Lots of your fellow bidders will have the same plan, which is why a flurry of bids often comes in as the clocks winds down from it initial setting. And whenever someone bids, 15 to 30 seconds or so is added to the remaining time. As a result, you never know when an auction will end, even if the clock has ticked down close to the last second. Participants often bid again and again, extending the auction sometimes by hours or even days. That's especially likely to happen for hot products such as iPads, big-screen TVs, and other electronic gadgets. Some bidders get so carried away that they're determined to win no matter how many times they have to bid and how unreasonably high the price goes.

Complicating things further, many sites offer an automatic-bidding feature—names include Bid-O-Matic and BidRunner—that bid on your behalf until the price reaches a certain level. So you can end up bidding not only against dozens of real-life bidders but also against a mindless, tireless computer, which won't doze off in the wee hours of the night. Sites usually limit how many items a participant can win within a given period, supposedly so others can have a chance. For example, among other win restrictions, QuiBids allows participants only three wins per account each day and 12 wins over 28 days.

Critics and happy customers alike say penny auctions amount to gambling. After all, you spend money with the hope of being the winning bidder at the end of the auction. But the websites reject the gambling label. The main reason, they argue, is that there's no element of chance, as there would be when you play a state lottery, for example. They also say that you control how often you bid and when to stop.

Penny Auctions 101
If you decide to try your hand at penny auction, keep the following in mind:

  • Be prepared to lose whatever you bid or the bids you've purchased.
  • Bid only on sites that allow unlimited refunds of purchased bids, offer advice and tips, and have a buy-now feature that lets you apply all your losing bids towards a purchase.
  • Find legitimate sites by checking out user reviews. Look for a consensus among many reviewers instead of relying on just one or two posts, since Consumer Reports has seen one report of a sites' paying or otherwise rewarding people for posting positive reviews.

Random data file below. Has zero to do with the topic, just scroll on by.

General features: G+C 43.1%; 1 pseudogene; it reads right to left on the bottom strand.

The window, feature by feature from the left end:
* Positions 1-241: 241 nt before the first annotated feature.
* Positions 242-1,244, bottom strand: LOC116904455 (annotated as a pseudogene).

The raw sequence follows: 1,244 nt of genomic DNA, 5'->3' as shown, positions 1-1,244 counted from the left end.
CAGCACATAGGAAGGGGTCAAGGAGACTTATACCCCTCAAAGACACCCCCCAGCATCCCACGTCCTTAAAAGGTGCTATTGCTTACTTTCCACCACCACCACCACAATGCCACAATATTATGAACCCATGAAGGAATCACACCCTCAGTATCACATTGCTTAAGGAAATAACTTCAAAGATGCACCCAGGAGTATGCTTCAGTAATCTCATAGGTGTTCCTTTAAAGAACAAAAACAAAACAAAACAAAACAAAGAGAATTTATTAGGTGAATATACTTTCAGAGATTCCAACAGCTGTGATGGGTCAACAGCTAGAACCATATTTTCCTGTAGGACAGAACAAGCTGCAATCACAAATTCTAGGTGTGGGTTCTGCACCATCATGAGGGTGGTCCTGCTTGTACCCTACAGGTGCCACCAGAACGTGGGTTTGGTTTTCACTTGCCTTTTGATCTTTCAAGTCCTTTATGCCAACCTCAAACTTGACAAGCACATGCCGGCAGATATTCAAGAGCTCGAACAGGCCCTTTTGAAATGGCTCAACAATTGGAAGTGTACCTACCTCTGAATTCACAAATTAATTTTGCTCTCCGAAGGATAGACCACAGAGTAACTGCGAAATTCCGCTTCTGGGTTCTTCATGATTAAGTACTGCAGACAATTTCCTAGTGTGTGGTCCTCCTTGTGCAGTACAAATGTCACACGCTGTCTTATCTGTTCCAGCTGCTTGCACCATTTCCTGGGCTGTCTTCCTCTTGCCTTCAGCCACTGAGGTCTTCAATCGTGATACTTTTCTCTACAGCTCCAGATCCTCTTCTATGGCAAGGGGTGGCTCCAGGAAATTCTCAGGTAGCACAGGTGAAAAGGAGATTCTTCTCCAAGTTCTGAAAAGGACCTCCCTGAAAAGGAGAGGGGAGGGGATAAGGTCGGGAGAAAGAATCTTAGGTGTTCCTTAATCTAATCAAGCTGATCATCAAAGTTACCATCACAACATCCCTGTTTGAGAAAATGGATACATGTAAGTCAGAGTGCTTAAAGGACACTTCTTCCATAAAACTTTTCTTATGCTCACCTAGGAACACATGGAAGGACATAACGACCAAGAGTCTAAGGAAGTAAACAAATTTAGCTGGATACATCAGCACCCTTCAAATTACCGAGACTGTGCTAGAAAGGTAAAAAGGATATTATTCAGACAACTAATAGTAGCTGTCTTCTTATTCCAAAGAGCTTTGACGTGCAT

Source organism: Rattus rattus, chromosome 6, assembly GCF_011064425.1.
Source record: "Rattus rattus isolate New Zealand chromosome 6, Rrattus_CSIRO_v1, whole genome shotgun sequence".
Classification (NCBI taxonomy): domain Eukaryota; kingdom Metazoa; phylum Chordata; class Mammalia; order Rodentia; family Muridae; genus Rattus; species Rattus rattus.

• Run a search with the name of the site you're interested in with such words as "complaints" and "rip-off" to see what problems people might have had. Also get a report for a site from the Better Business Bureau, but don't rely solely on the BBB's letter grade. Read the entire report, paying special attention to the number and types of complaints and any government actions.

Consumer Reports is the world's largest independent product-testing organization. Using its more than 50 labs, auto test center, and survey research center, the nonprofit rates thousands of products and services annually. Founded in 1936, Consumer Reports has over 8 million subscribers to its magazine, website and other publications. Its advocacy division, Consumers Union, works for health reform, food and product safety, financial reform, and other consumer issues in Washington, D.C., the states, and in the marketplace.

NOVEMBER 2011
The material above is intended for legitimate news entities only; it may not be used for advertising or promotional purposes. Consumer Reports® is an expert, independent nonprofit organization whose mission is to work for a fair, just, and safe marketplace for all consumers and to empower consumers to protect themselves. We accept no advertising and pay for all the products we test. We are not beholden to any commercial interest. Our income is derived from the sale of Consumer Reports®, ConsumerReports.org® and our other publications and information products, services, fees, and noncommercial contributions and grants. Our Ratings and reports are intended solely for the use of our readers. Neither the Ratings nor the reports may be used in advertising or for any other commercial purpose without our permission. Consumer Reports will take all steps open to it to prevent commercial use of its materials, its name, or the name of Consumer Reports®.

SOURCE Consumers Union